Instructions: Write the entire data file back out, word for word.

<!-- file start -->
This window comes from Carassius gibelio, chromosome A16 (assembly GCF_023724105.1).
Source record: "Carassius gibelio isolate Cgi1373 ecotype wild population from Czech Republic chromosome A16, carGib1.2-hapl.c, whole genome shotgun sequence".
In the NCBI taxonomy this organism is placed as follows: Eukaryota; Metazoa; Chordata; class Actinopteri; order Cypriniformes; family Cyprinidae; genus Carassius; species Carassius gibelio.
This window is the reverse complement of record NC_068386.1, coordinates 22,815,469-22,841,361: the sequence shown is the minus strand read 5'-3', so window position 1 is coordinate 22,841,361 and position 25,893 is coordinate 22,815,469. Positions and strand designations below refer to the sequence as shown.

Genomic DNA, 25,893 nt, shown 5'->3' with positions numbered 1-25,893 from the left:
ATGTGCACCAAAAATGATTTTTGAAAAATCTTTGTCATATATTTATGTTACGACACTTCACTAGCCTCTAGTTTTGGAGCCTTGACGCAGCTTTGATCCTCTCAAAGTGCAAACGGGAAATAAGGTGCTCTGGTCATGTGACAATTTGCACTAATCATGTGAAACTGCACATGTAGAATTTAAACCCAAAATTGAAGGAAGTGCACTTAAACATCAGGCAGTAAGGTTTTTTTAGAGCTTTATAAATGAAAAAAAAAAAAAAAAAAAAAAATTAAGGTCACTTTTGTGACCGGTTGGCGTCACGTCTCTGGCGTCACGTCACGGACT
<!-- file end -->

This window comes from Carassius gibelio, chromosome A16 (assembly GCF_023724105.1).
Source record: "Carassius gibelio isolate Cgi1373 ecotype wild population from Czech Republic chromosome A16, carGib1.2-hapl.c, whole genome shotgun sequence".
In the NCBI taxonomy this organism is placed as follows: Eukaryota; Metazoa; Chordata; class Actinopteri; order Cypriniformes; family Cyprinidae; genus Carassius; species Carassius gibelio.
This window is the reverse complement of record NC_068386.1, coordinates 22,815,469-22,841,361: the sequence shown is the minus strand read 5'-3', so window position 1 is coordinate 22,841,361 and position 25,893 is coordinate 22,815,469. Positions and strand designations below refer to the sequence as shown.

Genomic DNA, 25,893 nt, shown 5'->3' with positions numbered 1-25,893 from the left:
ATGTGCACCAAAAATGATTTTTGAAAAATCTTTGTCATATATTTATGTTACGACACTTCACTAGCCTCTAGTTTTGGAGCCTTGACGCAGCTTTGATCCTCTCAAAGTGCAAACGGGAAATAAGGTGCTCTGGTCATGTGACAATTTGCACTAATCATGTGAAACTGCACATGTAGAATTTAAACCCAAAATTGAAGGAAGTGCACTTAAACATCAGGCAGTAAGGTTTTTTTAGAGCTTTATAAATGAAAAAAAAAAAAAAAAAAAAAAATTAAGGTCACTTTTGTGACCGGTTGGCGTCACGTCTCTGGCGTCACGTCACGGACT